Front Suspension Disassembly

I disassembled the front suspension on the blue GTE I have at the shop. It was painted by a previous owner in black paint, but there is a combination of paint, plating and black oxide that would be correct for this car. I sent all these pieces out for paint stripping so I could have the parts properly plated and restored.

The Vintage Ferrari suspension is a king pin type suspension with pivot bushings and needle bearings to allow the parts to move. The factory used a soft fiber type bushing for the pivots, but these pieces deteriorate pretty quickly, especially when they aren’t greased regularly. The replacement bushings are made in bronze and are far more durable.

There are a bunch tapered fittings that need to be pressed apart, and released.

There’s black paint on everything, but these pieces will look much better when they’re returned to their original nickel plated finishes.

I managed to take the suspension out without releasing the big c-clip retainer at the bottom of the spring, but getting these pieces apart was going to take more work.

Even after sitting in a hot tank for a couple of days, the aluminum spacer and steel spring perch assembly was still fused together.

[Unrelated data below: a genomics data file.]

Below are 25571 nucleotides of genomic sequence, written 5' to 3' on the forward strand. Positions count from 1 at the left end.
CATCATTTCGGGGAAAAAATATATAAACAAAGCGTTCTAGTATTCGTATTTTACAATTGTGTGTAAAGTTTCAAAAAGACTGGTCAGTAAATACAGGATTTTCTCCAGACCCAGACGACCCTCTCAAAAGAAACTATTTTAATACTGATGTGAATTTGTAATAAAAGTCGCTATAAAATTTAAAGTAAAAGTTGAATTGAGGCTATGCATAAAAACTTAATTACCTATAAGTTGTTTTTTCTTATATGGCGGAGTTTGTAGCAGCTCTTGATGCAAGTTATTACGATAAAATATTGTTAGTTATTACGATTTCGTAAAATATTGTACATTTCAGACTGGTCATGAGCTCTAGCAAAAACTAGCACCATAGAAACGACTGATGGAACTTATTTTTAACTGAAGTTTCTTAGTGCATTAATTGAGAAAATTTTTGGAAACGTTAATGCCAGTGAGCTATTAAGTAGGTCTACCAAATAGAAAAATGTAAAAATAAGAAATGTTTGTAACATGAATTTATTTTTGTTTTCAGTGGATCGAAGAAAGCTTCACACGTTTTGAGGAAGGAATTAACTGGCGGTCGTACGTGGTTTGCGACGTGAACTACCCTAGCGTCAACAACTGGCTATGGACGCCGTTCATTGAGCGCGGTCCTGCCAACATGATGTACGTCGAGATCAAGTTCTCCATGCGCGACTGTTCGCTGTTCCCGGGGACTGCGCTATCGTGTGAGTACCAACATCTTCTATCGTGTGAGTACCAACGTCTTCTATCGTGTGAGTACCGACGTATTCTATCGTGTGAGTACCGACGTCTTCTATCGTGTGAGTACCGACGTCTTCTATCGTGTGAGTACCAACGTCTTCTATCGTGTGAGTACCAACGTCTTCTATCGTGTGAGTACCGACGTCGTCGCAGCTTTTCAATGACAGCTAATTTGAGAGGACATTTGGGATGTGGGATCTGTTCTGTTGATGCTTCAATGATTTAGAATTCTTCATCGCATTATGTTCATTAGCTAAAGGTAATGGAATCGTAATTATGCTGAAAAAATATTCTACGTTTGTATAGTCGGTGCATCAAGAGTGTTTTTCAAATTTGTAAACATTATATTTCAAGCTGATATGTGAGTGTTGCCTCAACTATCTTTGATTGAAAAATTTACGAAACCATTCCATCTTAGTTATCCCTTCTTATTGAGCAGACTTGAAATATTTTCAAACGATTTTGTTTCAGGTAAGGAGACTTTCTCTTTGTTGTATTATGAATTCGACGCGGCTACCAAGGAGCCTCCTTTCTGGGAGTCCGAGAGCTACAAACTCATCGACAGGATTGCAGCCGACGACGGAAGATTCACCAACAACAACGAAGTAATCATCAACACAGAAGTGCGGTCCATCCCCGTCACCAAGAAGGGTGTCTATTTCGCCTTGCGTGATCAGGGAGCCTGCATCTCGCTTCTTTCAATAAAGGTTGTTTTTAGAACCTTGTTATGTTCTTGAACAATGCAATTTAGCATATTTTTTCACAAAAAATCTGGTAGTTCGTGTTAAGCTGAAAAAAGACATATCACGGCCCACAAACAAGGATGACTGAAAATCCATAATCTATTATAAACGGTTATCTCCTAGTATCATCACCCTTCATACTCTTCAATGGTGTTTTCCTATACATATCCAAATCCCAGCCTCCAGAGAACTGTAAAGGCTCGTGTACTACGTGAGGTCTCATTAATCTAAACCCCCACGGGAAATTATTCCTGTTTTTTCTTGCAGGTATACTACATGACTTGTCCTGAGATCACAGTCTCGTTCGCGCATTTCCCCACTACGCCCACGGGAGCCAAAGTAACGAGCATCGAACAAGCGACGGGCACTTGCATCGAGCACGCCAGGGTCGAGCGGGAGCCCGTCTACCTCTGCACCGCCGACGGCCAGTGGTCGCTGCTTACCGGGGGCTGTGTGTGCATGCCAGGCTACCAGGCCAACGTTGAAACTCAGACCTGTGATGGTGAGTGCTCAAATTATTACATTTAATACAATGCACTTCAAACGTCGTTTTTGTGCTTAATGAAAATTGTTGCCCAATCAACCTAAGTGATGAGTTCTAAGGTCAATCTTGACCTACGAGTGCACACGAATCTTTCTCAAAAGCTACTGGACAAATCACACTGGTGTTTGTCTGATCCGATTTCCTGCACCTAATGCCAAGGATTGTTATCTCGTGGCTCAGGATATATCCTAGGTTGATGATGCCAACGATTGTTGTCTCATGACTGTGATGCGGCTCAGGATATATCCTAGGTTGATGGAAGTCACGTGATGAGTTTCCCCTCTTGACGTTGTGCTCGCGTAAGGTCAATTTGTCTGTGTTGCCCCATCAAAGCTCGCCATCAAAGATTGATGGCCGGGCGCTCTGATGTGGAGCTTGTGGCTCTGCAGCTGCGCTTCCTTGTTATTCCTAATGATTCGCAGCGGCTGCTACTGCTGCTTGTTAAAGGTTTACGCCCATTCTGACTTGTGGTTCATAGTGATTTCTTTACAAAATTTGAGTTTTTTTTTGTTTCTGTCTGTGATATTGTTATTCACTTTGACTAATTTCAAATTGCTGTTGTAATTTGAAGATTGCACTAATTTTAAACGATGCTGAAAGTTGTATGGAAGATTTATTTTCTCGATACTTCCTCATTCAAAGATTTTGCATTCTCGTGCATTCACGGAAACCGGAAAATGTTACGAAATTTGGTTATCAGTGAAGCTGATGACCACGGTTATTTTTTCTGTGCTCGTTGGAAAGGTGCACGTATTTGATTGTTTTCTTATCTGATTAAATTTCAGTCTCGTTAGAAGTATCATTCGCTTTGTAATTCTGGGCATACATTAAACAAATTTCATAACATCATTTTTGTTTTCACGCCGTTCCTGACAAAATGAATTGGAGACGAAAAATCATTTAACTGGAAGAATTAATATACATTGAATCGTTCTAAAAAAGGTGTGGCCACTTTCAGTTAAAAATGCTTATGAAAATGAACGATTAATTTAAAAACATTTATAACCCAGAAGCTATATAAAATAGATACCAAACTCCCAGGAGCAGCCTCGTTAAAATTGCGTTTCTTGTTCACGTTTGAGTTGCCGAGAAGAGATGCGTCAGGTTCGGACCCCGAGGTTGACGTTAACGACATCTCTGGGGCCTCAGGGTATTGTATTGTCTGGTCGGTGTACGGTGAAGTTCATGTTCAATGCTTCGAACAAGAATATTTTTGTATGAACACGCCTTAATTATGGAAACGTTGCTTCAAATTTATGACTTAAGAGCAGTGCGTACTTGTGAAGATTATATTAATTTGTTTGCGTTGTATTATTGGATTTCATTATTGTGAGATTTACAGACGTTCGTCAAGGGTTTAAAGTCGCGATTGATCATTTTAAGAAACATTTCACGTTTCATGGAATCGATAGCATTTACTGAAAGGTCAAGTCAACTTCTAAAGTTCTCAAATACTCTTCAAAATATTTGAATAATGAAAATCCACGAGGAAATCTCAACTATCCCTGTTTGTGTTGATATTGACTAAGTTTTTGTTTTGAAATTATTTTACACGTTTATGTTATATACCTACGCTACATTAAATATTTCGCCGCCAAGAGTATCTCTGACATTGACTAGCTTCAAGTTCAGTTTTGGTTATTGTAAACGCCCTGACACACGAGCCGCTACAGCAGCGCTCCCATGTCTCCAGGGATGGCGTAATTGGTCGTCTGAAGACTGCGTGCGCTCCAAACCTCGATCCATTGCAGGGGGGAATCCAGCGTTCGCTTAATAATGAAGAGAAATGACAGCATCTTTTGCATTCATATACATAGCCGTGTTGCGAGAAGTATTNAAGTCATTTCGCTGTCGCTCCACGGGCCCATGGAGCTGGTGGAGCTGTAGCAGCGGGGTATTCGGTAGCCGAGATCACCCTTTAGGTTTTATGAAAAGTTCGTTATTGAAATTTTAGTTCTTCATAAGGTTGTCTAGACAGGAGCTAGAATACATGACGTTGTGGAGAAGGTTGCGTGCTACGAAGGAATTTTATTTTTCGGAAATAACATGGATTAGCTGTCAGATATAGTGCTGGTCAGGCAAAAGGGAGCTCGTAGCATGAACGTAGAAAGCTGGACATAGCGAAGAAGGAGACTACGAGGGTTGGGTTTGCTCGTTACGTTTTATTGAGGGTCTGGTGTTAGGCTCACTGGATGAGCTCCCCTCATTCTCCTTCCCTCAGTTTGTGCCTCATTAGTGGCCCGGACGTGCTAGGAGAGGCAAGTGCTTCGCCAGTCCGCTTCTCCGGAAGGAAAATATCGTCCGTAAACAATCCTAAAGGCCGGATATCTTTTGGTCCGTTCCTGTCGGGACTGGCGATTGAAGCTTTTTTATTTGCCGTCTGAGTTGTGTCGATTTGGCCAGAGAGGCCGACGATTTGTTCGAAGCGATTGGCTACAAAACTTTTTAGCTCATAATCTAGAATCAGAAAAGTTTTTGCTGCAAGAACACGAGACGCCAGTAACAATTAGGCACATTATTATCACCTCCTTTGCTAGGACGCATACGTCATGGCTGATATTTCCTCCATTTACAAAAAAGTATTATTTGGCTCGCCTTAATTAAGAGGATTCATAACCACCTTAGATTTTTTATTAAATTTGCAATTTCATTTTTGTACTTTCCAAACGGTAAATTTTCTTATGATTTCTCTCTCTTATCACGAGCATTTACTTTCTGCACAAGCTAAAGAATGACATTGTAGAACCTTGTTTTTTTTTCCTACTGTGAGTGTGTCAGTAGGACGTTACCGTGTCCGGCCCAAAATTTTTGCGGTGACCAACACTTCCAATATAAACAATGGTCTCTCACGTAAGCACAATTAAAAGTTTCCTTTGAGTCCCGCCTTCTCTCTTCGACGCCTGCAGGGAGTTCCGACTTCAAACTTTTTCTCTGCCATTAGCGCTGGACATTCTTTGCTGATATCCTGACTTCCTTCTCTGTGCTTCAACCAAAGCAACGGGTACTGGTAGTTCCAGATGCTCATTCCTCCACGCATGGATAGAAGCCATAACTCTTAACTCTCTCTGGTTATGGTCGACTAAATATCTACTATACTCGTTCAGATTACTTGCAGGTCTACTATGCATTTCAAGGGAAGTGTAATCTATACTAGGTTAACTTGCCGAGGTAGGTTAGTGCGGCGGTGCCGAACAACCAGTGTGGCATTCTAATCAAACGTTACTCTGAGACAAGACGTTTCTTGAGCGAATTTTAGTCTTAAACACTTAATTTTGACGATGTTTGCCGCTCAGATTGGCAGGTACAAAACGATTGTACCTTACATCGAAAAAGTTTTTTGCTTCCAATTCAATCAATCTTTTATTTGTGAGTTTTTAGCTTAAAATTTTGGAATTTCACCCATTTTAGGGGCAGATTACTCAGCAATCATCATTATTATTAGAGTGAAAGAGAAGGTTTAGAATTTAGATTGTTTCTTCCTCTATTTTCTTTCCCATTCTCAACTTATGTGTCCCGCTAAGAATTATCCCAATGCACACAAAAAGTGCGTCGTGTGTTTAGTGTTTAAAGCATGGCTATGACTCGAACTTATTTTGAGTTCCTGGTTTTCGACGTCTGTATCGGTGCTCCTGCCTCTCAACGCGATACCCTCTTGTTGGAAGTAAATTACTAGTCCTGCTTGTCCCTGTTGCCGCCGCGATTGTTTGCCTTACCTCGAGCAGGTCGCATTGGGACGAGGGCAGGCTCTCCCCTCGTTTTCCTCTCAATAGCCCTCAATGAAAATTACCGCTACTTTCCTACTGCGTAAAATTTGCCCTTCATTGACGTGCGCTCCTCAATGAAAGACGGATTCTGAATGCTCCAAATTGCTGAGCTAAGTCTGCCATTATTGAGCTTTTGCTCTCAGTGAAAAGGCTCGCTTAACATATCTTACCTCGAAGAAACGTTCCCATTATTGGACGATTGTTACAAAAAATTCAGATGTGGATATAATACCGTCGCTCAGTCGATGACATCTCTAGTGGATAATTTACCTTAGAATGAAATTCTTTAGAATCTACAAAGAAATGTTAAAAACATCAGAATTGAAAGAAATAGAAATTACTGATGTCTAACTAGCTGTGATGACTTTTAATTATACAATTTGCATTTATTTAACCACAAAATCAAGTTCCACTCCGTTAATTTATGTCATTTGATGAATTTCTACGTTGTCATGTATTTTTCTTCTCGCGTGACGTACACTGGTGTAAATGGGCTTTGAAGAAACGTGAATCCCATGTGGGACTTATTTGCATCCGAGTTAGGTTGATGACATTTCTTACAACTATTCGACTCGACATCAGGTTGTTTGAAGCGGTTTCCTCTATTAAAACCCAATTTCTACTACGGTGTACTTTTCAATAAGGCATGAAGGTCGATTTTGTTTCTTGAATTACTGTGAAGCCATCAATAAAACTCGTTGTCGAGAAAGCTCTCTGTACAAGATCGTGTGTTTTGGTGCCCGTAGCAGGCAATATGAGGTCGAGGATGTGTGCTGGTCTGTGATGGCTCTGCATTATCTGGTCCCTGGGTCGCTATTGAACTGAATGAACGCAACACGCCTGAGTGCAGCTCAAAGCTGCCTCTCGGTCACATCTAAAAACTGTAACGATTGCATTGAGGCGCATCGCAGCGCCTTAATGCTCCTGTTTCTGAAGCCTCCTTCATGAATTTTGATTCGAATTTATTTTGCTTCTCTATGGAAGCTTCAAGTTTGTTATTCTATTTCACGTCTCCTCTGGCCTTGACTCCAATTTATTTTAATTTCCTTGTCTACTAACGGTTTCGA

The aluminum retainer was so badly corroded, I eventually had to beat it to death with a cold chisel to get it to come out.

The second one came out a little better, but both of them were corroded pretty badly that I’ll be looking for replacements. Now I’ll have to get the c-clip to come out!

Having the right tools for the job makes taking these cars apart easier, and this spanner wrench was needed to remove the front hub bearing retainer.

These retainers are tricky because one side has left handed threads, and is secured with a slotted grub screw. Someone previously disassembled this hub and managed to beat the retainer holes to death with a punch instead of using the proper tool. The part was so badly distorted, that my correct tool wouldn’t work any more, so I had no choice but to beat it some more with a punch! Bad mechanics often force us to follow down their path kicking and screaming. I’ll have to find a way to fix this retainer, or find a replacement.